FIG. 26 is a schematic view of an enhanced printing system that provides identification of consumables; and
FIG. 27 is a flow chart for an exemplary process for identification of consumables using a central database.
DETAILED DESCRIPTION OF THE INVENTION
An embodiment of the invention comprises a method and apparatus for the precise metering of a binary imaging solution to each pixel location of an ink jet image on a substrate. The two parts of the binary imaging solution, when combined in the proper ratio, initiate a chemical curing reaction the causes the fluid to transform into a solid or near solid state in a predetermined amount of time. Additionally the chemical reaction of the two fluids causes the material to bond with the substrate and allow for consistent adhesion and imaging characteristics.
FIG. 1 shows a printing system, generally identified as 10, provided with a carriage 16. The bottom surface of the carriage 16 holds a series of grey scale ink jet print heads configured for printing images on a variety of substrates. Typical substrates include both flexible and non-flexible substrates, such as textiles, polyvinyl chloride (PVC), reinforced vinyl, polystyrene, glass, wood, foam board, and metals.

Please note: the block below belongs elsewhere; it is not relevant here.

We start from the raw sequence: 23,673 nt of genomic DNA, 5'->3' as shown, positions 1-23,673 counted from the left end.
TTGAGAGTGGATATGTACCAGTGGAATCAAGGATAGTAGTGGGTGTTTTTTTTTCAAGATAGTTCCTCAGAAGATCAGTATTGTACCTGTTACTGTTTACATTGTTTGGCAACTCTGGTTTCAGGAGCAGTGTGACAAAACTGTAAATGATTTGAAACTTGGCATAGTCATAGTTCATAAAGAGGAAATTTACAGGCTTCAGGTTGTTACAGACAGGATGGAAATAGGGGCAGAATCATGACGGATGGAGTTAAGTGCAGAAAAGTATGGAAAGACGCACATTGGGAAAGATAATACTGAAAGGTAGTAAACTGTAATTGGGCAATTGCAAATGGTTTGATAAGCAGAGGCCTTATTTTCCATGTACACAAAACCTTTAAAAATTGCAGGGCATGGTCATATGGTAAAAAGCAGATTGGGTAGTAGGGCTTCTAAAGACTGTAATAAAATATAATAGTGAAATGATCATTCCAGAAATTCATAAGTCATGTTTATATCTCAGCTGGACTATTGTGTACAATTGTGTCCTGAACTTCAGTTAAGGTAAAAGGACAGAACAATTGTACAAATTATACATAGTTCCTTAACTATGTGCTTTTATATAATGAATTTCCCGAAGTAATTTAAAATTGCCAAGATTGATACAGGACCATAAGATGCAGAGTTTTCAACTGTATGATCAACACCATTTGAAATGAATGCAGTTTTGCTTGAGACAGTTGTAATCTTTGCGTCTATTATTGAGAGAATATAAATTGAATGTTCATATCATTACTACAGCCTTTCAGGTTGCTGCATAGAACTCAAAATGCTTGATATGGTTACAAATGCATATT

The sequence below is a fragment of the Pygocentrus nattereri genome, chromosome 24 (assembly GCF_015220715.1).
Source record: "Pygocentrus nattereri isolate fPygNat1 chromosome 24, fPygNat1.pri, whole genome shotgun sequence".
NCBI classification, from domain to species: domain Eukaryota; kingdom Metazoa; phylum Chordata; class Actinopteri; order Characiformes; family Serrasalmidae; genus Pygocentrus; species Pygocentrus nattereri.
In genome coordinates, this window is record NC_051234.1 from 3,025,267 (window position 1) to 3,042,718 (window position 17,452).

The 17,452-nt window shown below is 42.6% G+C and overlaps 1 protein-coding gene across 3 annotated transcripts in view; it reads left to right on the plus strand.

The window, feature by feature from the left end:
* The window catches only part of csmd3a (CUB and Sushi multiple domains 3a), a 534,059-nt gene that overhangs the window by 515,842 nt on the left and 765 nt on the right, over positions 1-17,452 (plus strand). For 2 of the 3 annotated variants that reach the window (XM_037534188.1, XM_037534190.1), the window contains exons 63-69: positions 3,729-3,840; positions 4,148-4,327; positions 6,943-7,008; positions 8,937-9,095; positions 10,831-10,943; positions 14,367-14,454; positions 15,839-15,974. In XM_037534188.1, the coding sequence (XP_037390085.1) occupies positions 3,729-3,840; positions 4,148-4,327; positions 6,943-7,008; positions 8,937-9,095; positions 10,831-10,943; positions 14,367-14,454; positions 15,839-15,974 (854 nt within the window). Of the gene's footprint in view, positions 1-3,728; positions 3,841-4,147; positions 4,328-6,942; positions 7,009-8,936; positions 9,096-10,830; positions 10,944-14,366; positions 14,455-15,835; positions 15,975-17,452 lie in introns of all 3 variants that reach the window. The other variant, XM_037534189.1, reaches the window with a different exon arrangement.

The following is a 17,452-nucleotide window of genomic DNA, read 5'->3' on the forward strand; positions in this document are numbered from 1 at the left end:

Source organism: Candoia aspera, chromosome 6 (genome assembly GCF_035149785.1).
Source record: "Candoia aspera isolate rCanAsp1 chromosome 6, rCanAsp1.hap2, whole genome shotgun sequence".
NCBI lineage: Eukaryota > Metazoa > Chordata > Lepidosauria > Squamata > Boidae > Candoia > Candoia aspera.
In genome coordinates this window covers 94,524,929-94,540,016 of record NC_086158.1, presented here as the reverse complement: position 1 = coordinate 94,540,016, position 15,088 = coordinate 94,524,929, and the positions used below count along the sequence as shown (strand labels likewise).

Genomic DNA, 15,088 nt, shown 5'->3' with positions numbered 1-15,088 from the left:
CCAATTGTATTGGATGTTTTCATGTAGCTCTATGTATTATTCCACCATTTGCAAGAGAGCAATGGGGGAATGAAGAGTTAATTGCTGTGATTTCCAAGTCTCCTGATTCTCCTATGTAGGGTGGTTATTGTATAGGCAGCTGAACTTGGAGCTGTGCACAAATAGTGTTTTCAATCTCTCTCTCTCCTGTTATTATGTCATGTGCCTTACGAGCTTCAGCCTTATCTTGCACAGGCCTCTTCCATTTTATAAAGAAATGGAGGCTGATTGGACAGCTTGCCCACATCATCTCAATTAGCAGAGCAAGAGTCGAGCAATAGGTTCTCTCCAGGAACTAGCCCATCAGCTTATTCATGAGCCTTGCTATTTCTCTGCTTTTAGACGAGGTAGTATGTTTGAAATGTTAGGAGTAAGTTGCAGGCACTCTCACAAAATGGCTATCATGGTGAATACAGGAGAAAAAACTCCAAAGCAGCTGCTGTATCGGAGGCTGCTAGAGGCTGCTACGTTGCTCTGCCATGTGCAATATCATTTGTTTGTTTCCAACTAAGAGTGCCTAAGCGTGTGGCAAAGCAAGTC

In addition to the carriage 16, the printing system 10 includes a base frame 12, a substrate transport belt 14 that is used to transport a substrate 54 (FIG. 2), which is held to the top of the transport belt 14 through the depth of print platen area 22, and a rail system 18 that is attached to the base frame 12. The carriage 16 is transported along the rail system 18, thus providing a motion path oriented perpendicular to the substrate transport direction and parallel to the surface of the print platen area 22. The carriage motion along the rail system 18 is facilitated by an appropriate motor drive system, thus allowing it to traverse the width of the print platen area 22 at a reasonably controlled rate of speed. Accordingly, the transport belt 14 intermittently moves the substrate 54 (FIG. 2) through the depth of the print platen area 22 in such a way that the carriage 16 is allowed to traverse back and forth over the substrate 54 (FIG. 2) and deposit imaging solution droplets onto the substrate 54 (FIG. 2) via a series of multiple drop size, also referred to as grey scale, ink jet print heads 50, e.g. 50a-50h (FIG. 2).
Grey scale print heads 50 typically have a native drop volume, which is the smallest drop volume that can be deposited by the head. These print heads facilitate the application of variable drop sizes to the substrate 54 in a particular pixel location by applying multiples of the native drop volume to a pixel location. For example, if the native drop volume of a particular print head is 10 pico-liters (0.000000000010 liters) and has four grey levels, i.e. the native drop volume multiplied by 0, 1, 2, and 3, then the available drop sizes for that print head are 0 pl, 10 pl, 20 pl, and 30 pl, respectively.